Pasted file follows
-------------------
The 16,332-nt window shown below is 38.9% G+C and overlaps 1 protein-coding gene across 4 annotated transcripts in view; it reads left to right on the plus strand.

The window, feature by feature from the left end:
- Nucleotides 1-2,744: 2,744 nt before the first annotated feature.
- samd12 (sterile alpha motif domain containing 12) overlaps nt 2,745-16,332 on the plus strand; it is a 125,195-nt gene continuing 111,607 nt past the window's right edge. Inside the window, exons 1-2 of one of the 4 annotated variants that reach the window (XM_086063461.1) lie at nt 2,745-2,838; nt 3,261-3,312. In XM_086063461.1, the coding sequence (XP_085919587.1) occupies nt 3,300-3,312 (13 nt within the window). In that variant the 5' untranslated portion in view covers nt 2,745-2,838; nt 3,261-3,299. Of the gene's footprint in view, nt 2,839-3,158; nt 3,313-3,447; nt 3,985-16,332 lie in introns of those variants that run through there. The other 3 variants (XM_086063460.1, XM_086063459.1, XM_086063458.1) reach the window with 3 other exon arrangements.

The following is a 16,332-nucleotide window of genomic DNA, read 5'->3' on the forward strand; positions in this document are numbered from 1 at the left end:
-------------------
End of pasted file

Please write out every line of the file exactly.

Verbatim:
The 16,332-nt window shown below is 38.9% G+C and overlaps 1 protein-coding gene across 4 annotated transcripts in view; it reads left to right on the plus strand.

The window, feature by feature from the left end:
- Nucleotides 1-2,744: 2,744 nt before the first annotated feature.
- samd12 (sterile alpha motif domain containing 12) overlaps nt 2,745-16,332 on the plus strand; it is a 125,195-nt gene continuing 111,607 nt past the window's right edge. Inside the window, exons 1-2 of one of the 4 annotated variants that reach the window (XM_086063461.1) lie at nt 2,745-2,838; nt 3,261-3,312. In XM_086063461.1, the coding sequence (XP_085919587.1) occupies nt 3,300-3,312 (13 nt within the window). In that variant the 5' untranslated portion in view covers nt 2,745-2,838; nt 3,261-3,299. Of the gene's footprint in view, nt 2,839-3,158; nt 3,313-3,447; nt 3,985-16,332 lie in introns of those variants that run through there. The other 3 variants (XM_086063460.1, XM_086063459.1, XM_086063458.1) reach the window with 3 other exon arrangements.

The following is a 16,332-nucleotide window of genomic DNA, read 5'->3' on the forward strand; positions in this document are numbered from 1 at the left end: